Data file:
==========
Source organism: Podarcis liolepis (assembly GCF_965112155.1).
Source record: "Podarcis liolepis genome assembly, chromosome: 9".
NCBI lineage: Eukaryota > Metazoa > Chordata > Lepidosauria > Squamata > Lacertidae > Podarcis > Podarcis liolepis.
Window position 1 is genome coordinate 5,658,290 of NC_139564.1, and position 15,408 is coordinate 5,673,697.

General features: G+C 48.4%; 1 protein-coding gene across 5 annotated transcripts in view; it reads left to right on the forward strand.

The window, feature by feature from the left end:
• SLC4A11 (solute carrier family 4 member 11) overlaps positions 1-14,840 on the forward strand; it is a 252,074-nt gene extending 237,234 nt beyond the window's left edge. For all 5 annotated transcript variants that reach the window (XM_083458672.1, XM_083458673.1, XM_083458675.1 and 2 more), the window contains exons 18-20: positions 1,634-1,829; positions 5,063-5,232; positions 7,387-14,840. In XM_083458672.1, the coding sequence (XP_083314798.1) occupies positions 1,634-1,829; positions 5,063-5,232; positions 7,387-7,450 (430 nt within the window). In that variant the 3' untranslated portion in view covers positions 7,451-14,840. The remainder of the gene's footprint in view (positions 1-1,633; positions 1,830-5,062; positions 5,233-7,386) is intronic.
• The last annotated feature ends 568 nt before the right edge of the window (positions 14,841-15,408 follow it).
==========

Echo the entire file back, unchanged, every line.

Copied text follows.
Source organism: Podarcis liolepis (assembly GCF_965112155.1).
Source record: "Podarcis liolepis genome assembly, chromosome: 9".
NCBI lineage: Eukaryota > Metazoa > Chordata > Lepidosauria > Squamata > Lacertidae > Podarcis > Podarcis liolepis.
Window position 1 is genome coordinate 5,658,290 of NC_139564.1, and position 15,408 is coordinate 5,673,697.

General features: G+C 48.4%; 1 protein-coding gene across 5 annotated transcripts in view; it reads left to right on the forward strand.

The window, feature by feature from the left end:
• SLC4A11 (solute carrier family 4 member 11) overlaps positions 1-14,840 on the forward strand; it is a 252,074-nt gene extending 237,234 nt beyond the window's left edge. For all 5 annotated transcript variants that reach the window (XM_083458672.1, XM_083458673.1, XM_083458675.1 and 2 more), the window contains exons 18-20: positions 1,634-1,829; positions 5,063-5,232; positions 7,387-14,840. In XM_083458672.1, the coding sequence (XP_083314798.1) occupies positions 1,634-1,829; positions 5,063-5,232; positions 7,387-7,450 (430 nt within the window). In that variant the 3' untranslated portion in view covers positions 7,451-14,840. The remainder of the gene's footprint in view (positions 1-1,633; positions 1,830-5,062; positions 5,233-7,386) is intronic.
• The last annotated feature ends 568 nt before the right edge of the window (positions 14,841-15,408 follow it).